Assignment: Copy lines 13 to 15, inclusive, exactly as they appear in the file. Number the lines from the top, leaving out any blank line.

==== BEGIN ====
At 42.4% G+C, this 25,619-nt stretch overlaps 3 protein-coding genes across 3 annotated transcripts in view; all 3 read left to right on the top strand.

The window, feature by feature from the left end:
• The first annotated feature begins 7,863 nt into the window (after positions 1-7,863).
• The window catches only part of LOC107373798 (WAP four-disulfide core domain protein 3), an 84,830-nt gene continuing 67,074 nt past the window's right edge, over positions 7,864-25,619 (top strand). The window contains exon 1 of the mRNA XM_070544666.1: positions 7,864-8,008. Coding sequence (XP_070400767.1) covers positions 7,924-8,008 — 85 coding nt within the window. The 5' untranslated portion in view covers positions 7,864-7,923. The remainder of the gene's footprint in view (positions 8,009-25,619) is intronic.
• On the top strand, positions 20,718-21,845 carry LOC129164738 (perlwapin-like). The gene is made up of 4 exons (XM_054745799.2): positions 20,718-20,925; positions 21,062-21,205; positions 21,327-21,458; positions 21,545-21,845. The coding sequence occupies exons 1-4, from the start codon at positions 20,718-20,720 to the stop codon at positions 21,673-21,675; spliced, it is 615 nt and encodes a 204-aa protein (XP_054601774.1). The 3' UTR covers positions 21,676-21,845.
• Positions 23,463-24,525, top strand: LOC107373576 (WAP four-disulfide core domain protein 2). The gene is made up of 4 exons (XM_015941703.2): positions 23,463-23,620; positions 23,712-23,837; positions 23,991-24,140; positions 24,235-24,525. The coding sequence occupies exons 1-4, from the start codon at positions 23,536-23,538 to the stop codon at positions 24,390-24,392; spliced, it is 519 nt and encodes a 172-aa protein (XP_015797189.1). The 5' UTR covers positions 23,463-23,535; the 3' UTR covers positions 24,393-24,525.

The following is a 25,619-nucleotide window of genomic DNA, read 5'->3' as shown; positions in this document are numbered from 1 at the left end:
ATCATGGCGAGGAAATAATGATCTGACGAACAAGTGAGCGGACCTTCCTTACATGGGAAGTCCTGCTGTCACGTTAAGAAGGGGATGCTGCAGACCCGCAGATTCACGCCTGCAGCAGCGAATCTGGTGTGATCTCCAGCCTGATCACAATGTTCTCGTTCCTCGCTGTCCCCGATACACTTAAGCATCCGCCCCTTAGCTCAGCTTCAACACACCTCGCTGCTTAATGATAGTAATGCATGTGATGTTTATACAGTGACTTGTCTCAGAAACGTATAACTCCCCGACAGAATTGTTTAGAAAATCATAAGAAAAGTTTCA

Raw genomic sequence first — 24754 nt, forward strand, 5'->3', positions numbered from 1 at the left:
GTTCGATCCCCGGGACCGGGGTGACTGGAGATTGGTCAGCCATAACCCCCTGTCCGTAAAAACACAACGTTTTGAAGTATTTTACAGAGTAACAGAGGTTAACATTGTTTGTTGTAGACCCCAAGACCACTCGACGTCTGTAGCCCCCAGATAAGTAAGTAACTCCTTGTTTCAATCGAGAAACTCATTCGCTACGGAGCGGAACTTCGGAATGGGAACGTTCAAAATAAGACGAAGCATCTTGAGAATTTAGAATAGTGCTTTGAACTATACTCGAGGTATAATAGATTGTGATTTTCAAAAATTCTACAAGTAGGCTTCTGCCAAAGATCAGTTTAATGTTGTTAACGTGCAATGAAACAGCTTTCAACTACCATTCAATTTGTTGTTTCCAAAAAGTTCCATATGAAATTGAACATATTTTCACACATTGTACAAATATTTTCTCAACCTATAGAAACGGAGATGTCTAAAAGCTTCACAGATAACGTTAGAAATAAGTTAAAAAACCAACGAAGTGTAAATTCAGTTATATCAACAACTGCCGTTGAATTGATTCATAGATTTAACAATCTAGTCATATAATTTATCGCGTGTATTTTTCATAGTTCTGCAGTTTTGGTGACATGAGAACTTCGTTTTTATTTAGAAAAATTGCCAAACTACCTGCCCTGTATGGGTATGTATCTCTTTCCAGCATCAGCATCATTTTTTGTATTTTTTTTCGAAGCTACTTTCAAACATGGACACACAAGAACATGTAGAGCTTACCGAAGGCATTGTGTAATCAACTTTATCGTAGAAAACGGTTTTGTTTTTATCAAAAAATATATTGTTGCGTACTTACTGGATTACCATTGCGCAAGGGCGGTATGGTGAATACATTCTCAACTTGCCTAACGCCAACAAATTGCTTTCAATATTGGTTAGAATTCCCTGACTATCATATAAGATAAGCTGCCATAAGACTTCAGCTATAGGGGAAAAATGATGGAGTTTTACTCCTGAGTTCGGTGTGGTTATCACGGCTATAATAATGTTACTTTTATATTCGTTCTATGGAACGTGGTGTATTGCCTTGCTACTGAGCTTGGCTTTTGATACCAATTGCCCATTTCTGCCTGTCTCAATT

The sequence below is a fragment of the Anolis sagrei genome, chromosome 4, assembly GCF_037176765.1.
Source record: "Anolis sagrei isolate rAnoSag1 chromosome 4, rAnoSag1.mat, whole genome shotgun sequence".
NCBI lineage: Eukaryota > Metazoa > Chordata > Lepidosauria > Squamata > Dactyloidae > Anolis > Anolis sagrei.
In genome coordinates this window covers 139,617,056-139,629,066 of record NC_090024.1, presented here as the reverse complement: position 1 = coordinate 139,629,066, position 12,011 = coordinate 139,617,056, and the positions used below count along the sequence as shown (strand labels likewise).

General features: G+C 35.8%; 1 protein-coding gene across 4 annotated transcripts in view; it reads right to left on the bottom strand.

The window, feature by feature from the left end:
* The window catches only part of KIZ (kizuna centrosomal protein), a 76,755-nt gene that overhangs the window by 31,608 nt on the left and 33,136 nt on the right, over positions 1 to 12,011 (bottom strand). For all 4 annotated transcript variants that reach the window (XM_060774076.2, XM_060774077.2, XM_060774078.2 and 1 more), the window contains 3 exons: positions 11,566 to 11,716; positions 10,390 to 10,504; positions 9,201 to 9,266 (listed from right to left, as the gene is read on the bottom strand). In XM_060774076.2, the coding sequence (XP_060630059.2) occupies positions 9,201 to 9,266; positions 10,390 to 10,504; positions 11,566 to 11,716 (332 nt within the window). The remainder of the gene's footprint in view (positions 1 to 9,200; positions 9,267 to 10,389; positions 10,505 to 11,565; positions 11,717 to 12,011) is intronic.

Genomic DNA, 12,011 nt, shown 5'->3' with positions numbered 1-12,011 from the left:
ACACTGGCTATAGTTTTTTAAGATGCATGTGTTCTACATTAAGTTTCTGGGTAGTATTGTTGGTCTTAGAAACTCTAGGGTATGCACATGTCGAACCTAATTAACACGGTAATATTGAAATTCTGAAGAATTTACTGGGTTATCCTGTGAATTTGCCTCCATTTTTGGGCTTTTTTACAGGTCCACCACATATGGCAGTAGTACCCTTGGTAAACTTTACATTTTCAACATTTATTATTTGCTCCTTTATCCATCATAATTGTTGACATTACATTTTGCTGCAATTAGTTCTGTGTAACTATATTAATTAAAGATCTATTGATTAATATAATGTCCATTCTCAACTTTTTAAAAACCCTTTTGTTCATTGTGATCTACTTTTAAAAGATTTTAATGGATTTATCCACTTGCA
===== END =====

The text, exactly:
NCBI lineage: Eukaryota > Metazoa > Chordata > Lepidosauria > Squamata > Dactyloidae > Anolis > Anolis sagrei.
In genome coordinates this window covers 139,617,056-139,629,066 of record NC_090024.1, presented here as the reverse complement: position 1 = coordinate 139,629,066, position 12,011 = coordinate 139,617,056, and the positions used below count along the sequence as shown (strand labels likewise).

General features: G+C 35.8%; 1 protein-coding gene across 4 annotated transcripts in view; it reads right to left on the bottom strand.